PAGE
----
- Natalio Fernandez Marcos: The Septuagint in Context. Introduction to the Greek Version of the Bible . Brill 2000, Atlanta 2009.
- Robert Hanhart: Studies on the Septuagint and Hellenistic Judaism. FAT 24, Tübingen 1999.
- Martin Hengel , Anna Maria Schwemer (ed.): The Septuagint between Judaism and Christianity. WUNT 72, Mohr Siebeck, Tübingen 1994.
- Herbert Hunger u. a .: The text transmission of ancient literature and the Bible. dtv Wissenschaft, Munich 1988 (1st edition 1961).
- Martin Karrer , Wolfgang Kraus (ed.): Septuagint German. Explanations and comments , 2 volumes, Stuttgart 2011.
- Martin Karrer, Wolfgang Kraus, Martin Meiser (Eds.): The Septuagint - Texts, Contexts, Lifeworlds , WUNT 219, Tübingen 2008 (see also the other volumes in the series: WUNT 252, Tübingen 2010; WUNT 286, Tübingen 2012; WUNT 325 , Tübingen 2014; WUNT 361, Tübingen 2016).
- Siegfried Kreuzer, Jürgen Peter Lesch (Ed.): In focus: The Septuagint. Volume 2, BWANT 161, Stuttgart a. a. 2004.
- Siegfried Kreuzer : Origin and Tradition of the Septuagint. In: ders. (Ed.): Introduction to the Septuagint (LXX.H1), Gütersloh 2016, pp. 30–88.
- Alfred Rahlfs : Septuagint Studies I – III. 2nd edition, Göttingen 1965.
- Septuaginta Editio altera (full text in Greek) (after A. Rahlfs, revised by R. Hanhart, Stuttgart 2006)
- Titus Project (full text in Greek)
- Εβδομήκοντα εκδοχή (Septuagint)
- Göttingen Septuagint company
- Septuagint research in Germany
- Journal of Septuagint and Cognate Studies
- Septuagint Texts and Aids
- Introduction to Septuagint research with references (pdf; 240 kB)
- Literature on the Septuagint in BiBIL
- C. Ziegert / S. Kreuzer: Septuagint. In: Michaela Bauks, Klaus Koenen, Stefan Alkier (Eds.): The Scientific Biblical Lexicon on the Internet (WiBiLex), Stuttgart 2006 ff.
- Heinz-Josef Fabry: New Attention for the Septuagint (PDF file; 195 kB)
- Jennifer M. Dines, The Septuagint, ed. by Michael A. Knibb, T&T Clark, London 2004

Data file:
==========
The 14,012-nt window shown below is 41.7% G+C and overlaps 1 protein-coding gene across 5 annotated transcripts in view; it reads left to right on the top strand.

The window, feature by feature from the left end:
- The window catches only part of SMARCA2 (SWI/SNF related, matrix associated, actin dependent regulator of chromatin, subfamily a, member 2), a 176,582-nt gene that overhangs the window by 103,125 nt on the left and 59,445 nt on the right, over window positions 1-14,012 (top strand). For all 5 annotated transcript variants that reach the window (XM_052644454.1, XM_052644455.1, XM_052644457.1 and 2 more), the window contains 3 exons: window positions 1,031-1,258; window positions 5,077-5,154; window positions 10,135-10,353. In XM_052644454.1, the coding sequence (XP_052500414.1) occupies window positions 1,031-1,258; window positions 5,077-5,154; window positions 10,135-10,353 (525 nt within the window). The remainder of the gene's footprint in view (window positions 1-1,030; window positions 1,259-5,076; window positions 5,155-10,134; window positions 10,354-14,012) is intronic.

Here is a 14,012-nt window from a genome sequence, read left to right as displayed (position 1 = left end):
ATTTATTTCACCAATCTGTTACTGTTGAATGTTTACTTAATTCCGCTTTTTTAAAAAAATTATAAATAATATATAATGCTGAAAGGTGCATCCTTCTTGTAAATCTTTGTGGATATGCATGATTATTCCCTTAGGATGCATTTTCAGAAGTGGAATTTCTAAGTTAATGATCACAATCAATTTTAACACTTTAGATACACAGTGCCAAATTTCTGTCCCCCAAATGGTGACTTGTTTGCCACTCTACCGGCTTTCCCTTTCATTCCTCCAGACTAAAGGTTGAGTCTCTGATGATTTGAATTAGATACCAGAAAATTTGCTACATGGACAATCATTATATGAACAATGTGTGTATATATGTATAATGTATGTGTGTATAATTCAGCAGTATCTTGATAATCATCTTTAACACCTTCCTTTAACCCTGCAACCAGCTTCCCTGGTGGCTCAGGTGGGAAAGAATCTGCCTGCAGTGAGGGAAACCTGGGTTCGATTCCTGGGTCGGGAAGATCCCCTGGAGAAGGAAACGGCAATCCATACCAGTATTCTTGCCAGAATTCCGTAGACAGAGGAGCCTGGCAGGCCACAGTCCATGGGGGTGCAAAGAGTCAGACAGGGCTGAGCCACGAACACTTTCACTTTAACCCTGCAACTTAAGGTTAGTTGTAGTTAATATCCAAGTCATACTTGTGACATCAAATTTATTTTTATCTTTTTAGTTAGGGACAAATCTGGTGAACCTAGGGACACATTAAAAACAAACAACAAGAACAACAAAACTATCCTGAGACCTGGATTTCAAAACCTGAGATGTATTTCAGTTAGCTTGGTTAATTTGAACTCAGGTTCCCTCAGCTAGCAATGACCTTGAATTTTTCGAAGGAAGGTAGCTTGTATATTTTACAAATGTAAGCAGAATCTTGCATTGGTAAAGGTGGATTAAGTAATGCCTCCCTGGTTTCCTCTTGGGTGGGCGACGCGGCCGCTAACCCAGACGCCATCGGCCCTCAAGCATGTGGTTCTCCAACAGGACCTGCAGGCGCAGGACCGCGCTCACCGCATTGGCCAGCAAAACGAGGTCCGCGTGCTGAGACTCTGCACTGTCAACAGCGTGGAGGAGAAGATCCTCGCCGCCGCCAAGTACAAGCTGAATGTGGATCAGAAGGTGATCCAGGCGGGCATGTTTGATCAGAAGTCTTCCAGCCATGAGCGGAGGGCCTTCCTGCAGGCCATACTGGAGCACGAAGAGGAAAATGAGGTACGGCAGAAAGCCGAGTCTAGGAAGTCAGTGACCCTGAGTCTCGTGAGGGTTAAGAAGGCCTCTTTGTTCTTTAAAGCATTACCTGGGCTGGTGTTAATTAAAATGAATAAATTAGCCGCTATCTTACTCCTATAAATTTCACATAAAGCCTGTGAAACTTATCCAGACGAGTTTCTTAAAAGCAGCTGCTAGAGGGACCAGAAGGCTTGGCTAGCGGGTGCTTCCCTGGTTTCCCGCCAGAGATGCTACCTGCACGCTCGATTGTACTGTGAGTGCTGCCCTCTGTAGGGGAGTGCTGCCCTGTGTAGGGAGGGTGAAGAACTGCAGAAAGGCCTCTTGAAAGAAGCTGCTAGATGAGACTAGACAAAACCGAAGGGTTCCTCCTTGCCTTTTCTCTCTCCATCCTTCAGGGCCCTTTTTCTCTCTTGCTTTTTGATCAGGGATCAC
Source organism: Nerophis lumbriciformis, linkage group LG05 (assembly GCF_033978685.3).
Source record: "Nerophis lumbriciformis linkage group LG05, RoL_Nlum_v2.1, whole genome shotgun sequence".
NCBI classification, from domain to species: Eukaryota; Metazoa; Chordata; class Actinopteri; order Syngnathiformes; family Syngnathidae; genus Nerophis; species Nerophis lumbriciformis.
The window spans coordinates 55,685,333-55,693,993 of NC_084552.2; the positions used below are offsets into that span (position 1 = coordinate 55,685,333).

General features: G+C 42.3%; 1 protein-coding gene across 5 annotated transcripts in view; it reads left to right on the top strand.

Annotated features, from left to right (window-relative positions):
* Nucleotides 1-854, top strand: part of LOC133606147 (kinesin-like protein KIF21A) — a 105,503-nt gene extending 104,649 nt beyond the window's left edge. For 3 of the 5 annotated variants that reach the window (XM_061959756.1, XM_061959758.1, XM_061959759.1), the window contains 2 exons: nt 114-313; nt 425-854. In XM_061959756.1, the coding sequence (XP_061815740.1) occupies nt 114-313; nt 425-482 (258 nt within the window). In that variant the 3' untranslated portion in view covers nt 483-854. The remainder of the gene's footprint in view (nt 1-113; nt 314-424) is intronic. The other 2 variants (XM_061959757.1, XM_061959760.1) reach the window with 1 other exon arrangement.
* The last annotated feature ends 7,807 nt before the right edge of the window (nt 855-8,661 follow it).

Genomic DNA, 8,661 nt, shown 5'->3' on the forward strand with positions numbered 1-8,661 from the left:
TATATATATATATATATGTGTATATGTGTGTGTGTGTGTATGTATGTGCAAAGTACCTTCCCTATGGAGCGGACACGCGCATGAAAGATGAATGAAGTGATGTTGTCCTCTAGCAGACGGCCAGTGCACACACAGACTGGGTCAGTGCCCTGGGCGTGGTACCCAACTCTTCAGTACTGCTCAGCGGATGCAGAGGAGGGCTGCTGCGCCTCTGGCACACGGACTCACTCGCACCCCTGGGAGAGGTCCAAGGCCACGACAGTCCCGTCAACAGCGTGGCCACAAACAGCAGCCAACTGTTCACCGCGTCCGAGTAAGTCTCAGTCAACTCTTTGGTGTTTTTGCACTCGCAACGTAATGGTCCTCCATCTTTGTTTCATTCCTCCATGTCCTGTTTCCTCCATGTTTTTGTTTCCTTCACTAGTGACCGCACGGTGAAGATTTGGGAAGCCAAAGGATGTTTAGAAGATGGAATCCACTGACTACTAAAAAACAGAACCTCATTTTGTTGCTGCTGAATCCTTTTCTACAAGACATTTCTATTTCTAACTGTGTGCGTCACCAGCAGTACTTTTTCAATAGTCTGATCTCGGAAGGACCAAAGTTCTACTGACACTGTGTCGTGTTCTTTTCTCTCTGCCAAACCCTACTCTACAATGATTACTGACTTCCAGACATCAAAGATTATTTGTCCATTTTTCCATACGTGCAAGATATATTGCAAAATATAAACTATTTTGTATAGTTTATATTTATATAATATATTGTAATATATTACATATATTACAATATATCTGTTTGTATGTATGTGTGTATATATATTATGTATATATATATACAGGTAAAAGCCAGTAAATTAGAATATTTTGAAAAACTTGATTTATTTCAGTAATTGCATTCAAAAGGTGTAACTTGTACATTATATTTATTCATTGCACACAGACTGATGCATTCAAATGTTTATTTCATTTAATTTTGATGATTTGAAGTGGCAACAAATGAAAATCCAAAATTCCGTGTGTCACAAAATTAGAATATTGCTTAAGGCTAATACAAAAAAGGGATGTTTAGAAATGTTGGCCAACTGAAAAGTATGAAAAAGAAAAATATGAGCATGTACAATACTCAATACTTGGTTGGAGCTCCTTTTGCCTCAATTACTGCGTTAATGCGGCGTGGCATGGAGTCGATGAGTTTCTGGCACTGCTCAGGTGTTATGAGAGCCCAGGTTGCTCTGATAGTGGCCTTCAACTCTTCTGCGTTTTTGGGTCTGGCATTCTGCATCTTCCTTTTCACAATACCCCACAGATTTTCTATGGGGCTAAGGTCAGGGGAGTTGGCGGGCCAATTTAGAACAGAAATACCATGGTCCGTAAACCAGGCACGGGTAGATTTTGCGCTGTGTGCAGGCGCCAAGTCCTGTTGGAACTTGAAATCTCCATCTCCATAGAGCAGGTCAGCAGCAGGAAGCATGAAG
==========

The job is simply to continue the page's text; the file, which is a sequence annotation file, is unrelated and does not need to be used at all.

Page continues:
- “the Greek translation of the Bible, which arose from an internal Jewish need [...] [praised by the] rabbis [...] but later, when some inaccurate translation of the Hebrew text in the Septuagint and translation errors provided the basis for Hellenistic heresies, the Septuagint was rejected from. ”Association of German Jews (ed.), Die Lehren des Judentums according to the sources (1920ff.), new ed. by Walter Homolka, Walter Jacob, Tovia Ben Chorin, Munich 1999, vol. 3, p. 43ff.
- Wolfgang Kraus, Martin Karrer (Ed.), Septuaginta German , pp. V – VI.
- only in Codex Veronensis, 6th century, and Codex Turicensis, 7th century, as an appendix to the psalms, then from the 10th century in many Greek psalters
- Christoph Dohmen, Günter Stemberger: Hermeneutics of the Jewish Bible and the Old Testament. Stuttgart 1996, p. 152ff
- H. Ehmer et al. a., 200 Years of the Bible Society in Württemberg (1812–2012). Stuttgart 2012, p. 14f.
- Martin Hengel, Andreas Schweimer: The Septuagint , p. 236; Siegfried Kreuzer: Origin and Tradition , pp. 39–49
- Heinz-Josef Fabry: The text and its story , in: Erich Zenger u. a .: Introduction to the Old Testament , 6th edition 2006, p. 56
- Marguerite Harl, Gilles Dorival, Olivier Munnich (eds.): La Bible grecque des Septante: Du Judaïsme hellénistique au Christianisme ancien , Cerf, Paris 1988, ISBN 2-204-02821-5 , pp. 106f
- Emanuel Tov: The text of the Hebrew Bible. Handbook of textual criticism. Stuttgart 1997, p. 114ff
- Raimund Wirth: The Septuagint of the Samuel books: Examined taking into account their reviews. Vandenhoeck & Ruprecht, 2016, ISBN 978-3-647-53694-1 , p. 224
- Frederic William Bush, David Allan Hubbard, William Sanford LaSor, Old Testament Survey: The Message, Form, and Background of the Old Testament, 2nd ed., Grand Rapids 1996, p. 612.
- Jason Evert: In Which Passages Does Jesus Quote the Septuagint, and Where Does the New Testament Allude to the Septuagint? , Catholic Answers.
- Fernandez Marcos, Introduction , pp. 204-222; Siegfried Kreuzer, Origin and Tradition , pp. 66–68.
- Fernandez Marcos, Introduction , pp. 223-257.
- Siegfried Kreuzer, Origin and Tradition , pp. 66–75.
- Raimund Wirth: The Septuagint of the Samuel books , Vandenhoeck & Ruprecht, Göttingen 2016
- Adrian Schenker: Oldest text history of the royal books , Academic Press, Friborg / Vandenhoeck & Ruprecht, Göttingen 2004
- Hermann-Josef Stipp : The Masoretic and Alexandrian special property of the Book of Jeremiah , Academic Press, Friborg / Vandenhoeck & Ruprecht, Göttingen 1994.
- Heinz-Josef Fabry: The text and its story , in: Erich Zenger u. a .: Introduction to the Old Testament , 6th edition 2006, p. 55